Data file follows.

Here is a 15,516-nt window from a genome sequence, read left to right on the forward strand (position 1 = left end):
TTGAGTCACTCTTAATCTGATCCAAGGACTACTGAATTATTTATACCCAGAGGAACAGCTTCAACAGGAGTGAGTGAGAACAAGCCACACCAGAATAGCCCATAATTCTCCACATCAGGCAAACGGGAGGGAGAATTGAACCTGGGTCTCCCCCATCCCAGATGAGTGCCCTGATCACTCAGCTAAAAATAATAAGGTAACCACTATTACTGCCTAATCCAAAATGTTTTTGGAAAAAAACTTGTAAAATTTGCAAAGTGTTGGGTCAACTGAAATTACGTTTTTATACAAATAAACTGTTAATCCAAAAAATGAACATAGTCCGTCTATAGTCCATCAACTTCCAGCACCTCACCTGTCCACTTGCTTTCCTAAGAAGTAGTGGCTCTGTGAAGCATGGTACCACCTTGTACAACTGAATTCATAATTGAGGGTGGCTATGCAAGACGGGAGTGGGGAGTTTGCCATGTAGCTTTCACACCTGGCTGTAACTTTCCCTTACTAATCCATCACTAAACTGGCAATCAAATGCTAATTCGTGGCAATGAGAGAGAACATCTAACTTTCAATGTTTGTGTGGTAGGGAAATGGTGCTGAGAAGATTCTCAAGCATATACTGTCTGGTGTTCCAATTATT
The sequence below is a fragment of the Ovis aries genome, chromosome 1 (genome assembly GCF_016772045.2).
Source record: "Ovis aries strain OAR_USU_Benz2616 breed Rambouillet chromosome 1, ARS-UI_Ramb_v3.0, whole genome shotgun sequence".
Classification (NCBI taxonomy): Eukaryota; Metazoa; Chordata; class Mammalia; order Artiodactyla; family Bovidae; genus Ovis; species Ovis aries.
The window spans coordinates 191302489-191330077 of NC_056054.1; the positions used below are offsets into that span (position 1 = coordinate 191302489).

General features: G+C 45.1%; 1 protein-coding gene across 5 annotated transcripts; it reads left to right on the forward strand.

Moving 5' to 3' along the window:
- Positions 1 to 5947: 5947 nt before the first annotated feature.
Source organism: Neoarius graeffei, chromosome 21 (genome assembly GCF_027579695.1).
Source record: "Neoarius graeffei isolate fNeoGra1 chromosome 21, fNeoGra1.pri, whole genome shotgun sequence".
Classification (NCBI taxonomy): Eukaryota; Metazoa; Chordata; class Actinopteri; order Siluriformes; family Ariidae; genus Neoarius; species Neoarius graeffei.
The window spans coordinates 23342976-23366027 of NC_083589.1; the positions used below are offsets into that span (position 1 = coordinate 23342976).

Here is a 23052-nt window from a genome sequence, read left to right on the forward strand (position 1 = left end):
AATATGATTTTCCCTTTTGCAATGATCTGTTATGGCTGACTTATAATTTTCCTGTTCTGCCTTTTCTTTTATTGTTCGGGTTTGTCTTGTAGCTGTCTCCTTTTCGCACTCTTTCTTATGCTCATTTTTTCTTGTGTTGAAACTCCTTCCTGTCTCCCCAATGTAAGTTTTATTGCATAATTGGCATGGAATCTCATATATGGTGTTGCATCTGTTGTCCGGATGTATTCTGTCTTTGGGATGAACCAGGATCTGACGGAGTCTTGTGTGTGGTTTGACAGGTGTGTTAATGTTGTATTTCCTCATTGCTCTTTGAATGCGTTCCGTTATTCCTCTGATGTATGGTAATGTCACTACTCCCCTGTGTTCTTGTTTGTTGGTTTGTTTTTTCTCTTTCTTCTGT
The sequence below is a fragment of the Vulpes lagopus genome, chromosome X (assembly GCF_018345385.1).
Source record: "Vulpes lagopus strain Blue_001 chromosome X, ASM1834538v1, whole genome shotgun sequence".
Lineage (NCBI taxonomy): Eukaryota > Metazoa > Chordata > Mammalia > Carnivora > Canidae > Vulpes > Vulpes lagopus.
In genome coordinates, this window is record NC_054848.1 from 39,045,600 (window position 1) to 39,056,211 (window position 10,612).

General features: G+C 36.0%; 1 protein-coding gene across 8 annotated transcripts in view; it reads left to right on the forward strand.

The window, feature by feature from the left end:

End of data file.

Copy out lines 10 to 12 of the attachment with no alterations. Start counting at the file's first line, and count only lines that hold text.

Source organism: Neoarius graeffei, chromosome 21 (genome assembly GCF_027579695.1).
Source record: "Neoarius graeffei isolate fNeoGra1 chromosome 21, fNeoGra1.pri, whole genome shotgun sequence".
Classification (NCBI taxonomy): Eukaryota; Metazoa; Chordata; class Actinopteri; order Siluriformes; family Ariidae; genus Neoarius; species Neoarius graeffei.